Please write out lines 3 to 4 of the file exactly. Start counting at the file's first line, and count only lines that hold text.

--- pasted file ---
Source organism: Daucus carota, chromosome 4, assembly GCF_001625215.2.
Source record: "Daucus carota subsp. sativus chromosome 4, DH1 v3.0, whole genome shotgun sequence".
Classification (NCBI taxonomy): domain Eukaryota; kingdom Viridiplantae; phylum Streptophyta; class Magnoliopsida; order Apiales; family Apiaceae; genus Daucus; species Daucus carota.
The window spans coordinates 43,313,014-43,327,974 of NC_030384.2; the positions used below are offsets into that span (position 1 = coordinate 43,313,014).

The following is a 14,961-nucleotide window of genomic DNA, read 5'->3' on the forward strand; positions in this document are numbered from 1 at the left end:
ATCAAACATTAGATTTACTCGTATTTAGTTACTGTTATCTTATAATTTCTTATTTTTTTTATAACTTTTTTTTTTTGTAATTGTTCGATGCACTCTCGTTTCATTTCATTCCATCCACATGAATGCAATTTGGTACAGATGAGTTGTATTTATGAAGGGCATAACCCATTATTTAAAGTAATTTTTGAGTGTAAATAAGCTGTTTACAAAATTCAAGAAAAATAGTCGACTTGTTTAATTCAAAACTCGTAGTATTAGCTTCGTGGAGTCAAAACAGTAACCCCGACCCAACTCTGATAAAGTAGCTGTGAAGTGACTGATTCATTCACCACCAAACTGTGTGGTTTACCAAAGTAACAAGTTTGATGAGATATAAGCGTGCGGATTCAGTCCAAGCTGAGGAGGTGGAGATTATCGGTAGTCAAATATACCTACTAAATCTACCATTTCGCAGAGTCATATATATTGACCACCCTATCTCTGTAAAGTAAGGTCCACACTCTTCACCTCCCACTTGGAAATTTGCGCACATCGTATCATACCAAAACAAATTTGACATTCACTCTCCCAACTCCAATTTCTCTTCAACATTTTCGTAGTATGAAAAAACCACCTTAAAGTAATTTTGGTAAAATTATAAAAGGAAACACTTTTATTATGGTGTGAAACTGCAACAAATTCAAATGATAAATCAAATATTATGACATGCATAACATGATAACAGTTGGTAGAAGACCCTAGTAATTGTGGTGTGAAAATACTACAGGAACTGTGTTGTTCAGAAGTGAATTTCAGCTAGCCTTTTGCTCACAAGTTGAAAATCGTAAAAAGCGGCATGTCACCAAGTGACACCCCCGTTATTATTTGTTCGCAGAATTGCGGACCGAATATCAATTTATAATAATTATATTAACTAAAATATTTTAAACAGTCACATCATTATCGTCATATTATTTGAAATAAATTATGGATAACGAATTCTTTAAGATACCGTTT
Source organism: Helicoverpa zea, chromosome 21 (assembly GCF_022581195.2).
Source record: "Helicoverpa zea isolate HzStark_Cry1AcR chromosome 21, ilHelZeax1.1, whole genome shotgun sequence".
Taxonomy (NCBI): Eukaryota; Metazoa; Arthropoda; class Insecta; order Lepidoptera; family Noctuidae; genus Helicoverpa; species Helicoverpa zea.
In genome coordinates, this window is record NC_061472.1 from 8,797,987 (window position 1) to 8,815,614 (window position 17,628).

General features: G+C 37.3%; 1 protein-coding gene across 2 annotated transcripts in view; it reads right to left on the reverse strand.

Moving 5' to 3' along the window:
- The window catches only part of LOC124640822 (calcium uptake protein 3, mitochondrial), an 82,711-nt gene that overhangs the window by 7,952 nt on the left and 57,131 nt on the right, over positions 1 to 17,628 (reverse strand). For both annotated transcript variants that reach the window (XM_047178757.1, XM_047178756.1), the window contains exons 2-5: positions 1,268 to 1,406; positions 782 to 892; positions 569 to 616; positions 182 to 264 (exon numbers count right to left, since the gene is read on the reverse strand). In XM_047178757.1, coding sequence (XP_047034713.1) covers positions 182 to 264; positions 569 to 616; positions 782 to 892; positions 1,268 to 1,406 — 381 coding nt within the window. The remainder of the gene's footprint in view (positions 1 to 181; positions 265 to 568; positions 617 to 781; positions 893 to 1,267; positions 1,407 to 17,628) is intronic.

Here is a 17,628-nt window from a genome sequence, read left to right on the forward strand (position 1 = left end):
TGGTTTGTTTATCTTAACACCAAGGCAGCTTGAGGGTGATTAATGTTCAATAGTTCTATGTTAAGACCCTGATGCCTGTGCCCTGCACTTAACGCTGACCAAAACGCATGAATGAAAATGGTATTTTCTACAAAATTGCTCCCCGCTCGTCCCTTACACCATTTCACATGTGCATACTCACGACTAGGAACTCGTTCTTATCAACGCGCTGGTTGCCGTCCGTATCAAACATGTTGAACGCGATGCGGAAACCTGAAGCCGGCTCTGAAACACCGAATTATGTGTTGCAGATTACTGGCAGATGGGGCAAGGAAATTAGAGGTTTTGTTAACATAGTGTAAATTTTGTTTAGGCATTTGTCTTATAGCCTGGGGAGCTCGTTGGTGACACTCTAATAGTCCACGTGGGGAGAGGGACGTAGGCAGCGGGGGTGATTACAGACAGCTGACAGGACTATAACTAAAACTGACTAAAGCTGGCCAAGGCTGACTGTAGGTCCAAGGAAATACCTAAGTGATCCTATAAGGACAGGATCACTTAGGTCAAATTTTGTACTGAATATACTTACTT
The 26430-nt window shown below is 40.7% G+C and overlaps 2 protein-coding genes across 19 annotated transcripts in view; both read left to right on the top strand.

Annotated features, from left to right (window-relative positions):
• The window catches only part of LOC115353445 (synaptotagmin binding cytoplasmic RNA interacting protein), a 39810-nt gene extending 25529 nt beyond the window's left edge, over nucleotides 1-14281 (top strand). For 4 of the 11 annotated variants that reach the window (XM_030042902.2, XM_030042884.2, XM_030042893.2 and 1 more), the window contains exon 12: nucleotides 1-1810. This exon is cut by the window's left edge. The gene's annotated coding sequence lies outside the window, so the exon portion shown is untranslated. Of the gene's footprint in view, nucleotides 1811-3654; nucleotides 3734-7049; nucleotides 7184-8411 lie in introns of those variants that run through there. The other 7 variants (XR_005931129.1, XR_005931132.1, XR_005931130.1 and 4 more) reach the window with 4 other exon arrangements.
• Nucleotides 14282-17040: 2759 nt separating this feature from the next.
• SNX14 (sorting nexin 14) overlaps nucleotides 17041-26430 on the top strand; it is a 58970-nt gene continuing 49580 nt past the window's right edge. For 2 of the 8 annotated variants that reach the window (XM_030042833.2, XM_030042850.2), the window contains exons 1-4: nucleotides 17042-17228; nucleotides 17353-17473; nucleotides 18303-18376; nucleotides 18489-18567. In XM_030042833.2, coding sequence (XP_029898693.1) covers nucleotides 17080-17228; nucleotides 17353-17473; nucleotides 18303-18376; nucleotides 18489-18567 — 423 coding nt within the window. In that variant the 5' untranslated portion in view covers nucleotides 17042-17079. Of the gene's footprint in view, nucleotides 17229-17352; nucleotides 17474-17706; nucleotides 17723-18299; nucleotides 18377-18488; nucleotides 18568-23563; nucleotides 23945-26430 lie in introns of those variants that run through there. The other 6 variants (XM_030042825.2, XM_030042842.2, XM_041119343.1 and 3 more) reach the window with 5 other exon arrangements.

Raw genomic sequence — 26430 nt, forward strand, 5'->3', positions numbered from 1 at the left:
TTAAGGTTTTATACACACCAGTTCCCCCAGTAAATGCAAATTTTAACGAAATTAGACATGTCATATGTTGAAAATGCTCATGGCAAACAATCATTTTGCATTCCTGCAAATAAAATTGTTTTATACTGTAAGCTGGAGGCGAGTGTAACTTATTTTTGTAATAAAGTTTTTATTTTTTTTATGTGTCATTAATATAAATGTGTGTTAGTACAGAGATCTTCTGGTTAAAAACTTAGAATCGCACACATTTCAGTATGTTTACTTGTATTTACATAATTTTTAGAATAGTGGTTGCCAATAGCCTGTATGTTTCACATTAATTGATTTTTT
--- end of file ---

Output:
Classification (NCBI taxonomy): domain Eukaryota; kingdom Viridiplantae; phylum Streptophyta; class Magnoliopsida; order Apiales; family Apiaceae; genus Daucus; species Daucus carota.
The window spans coordinates 43,313,014-43,327,974 of NC_030384.2; the positions used below are offsets into that span (position 1 = coordinate 43,313,014).